Wednesday, 29 December 2010

Malaysia & Singapore II: Eating my way around South East Asia

Holidays provide an excellent opportunity to eat. Perhaps that's why I like them so much. With buffet breakfasts, lazy three-course lunches, ice creams, afternoon cake and gourmet dinners all potentially on the cards, it's no wonder the only thing coming home lighter is our wallets.

My two-week trip to Singapore and Malaysia didn't disappoint on the food front. With a variety of Chinese, Indian, Malay and Western treats on offer, those who like to tuck in are in luck. Although in Singapore it's sometimes possible to find yourself facing a bill on a par with UK restaurants, there are plenty of budget choices too. And in Malaysia, prices are lower still.

Based on palate- and wallet-governed research, here are my favourite places to eat in Singapore, Melaka and Kuala Lumpur.

Long Beach, East Coast Seafood Center, Singapore
This shellfish favourite has several branches around the island, but this outpost at the East Coast Seafood Center comes with a vista of ships off the coast of Singapore, illuminating the sea at night. Serving traditional chilli crab, salt and pepper calamari, spicy prawns, lobster and more, Long Beach offers tasty, beautifully-presented seafood dishes in belt-busting portions. Crab first-timers may want to ask a waiter to crack open their crustacean, or at least don a bib if they want to attempt solo demolition. The flaky crab meat in its sweet chilli sauce, mopped up with Chinese bread, is a holiday memory I'm still savouring.
Meal for two (including chilli crab) around $100.

 Raffles Hotel, Singapore


Skip the overly-sweet, overpriced Singapore Sling and opt for a slice of elegance: high tea in the Tiffin Room at Raffles. Sunday afternoon is the perfect time to relax with a pot of tea, a selection of cakes and sandwiches, and a buffet of sugary confections, fruit salad and Chinese delicacies. It's perhaps best to bypass the average dim sum and load your plate with old-school delights such as bread and butter pudding, battenburg and Victoria sponge. Waiters in smart white uniforms bustle around the room topping up cups of Earl Grey to the soundtrack of a harpist. Truly the most refined way to get a taste of Singapore's (post-)colonial side, darling.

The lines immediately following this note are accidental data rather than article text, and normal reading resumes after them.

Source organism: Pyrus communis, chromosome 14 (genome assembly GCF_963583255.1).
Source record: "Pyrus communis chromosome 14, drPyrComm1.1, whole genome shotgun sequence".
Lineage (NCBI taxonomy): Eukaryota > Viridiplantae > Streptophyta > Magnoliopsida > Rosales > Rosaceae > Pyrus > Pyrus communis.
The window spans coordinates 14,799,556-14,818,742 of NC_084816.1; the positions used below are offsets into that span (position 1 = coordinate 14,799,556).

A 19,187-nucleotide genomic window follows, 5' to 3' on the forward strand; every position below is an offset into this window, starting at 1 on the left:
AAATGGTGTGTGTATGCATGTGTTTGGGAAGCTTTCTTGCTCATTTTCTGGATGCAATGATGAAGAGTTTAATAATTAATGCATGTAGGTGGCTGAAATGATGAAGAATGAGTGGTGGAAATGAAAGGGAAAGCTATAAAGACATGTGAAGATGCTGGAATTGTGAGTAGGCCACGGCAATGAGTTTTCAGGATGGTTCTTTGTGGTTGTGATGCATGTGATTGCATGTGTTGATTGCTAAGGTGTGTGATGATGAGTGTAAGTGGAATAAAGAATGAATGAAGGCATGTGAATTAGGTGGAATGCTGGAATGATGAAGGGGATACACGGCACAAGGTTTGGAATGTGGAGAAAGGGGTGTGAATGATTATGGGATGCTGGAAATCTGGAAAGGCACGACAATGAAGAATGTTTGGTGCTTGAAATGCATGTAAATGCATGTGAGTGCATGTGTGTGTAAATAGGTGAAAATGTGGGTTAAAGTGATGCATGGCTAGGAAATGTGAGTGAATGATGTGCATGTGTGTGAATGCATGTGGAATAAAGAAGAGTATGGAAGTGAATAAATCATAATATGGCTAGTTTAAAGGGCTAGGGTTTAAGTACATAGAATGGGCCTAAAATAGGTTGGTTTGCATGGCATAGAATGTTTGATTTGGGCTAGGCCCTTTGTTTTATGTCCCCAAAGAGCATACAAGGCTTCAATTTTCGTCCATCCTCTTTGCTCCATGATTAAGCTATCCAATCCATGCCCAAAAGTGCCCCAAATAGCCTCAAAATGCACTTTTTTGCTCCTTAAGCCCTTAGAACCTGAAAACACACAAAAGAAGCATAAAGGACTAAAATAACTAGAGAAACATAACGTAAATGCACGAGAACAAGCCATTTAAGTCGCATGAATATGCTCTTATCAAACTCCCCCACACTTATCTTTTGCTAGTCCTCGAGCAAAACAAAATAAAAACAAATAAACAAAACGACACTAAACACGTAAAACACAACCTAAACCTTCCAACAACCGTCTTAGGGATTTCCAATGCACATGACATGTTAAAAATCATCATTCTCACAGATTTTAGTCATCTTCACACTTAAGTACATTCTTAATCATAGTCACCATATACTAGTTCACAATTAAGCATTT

High tea costs $55 per adult.

Little India, Singapore

VIP thali

As C's favourite Indian restaurant, Komala Vilas, was closed for a post-Diwali break, we took a punt on the Lonely Planet's recommendation of Madras New Woodlands instead. A no-frills diner serving South Indian dishes to both Singapore's Indian population and tourists, Madras New Woodlands is a great choice if you're looking for vegetarian food on a budget. The enthusiastic waiter steers travellers towards the VIP Thali ($8), a good way to try a variety of tastes (includes a number of curries, vegetables, rices and comes with a choice of bread). Those with a smaller appetite should try a dosa instead: a type of savoury pancake either served plain or filled with vegetables or cheese, served with dipping sauces.
Madras New Woodlands is at 12 Upper Dickinson Street. A meal for 2 costs $20 or less.

Calanthe Art Cafe, Melaka

This cosy cafe's selling point is its wide range of coffees (hot, frozen and blended), served in the styles typical of Malaysia's thirteen states. But if you keep flicking towards the back of the menu, you'll also find a selection of Malaysian dishes, such as my choice of spicy butter fish. Fried in erm, spices and butter and served with rice and salad, this dish was excellent value at approximately £2, and the cafe's terrace is a lovely place to while away an evening chatting to fellow travellers.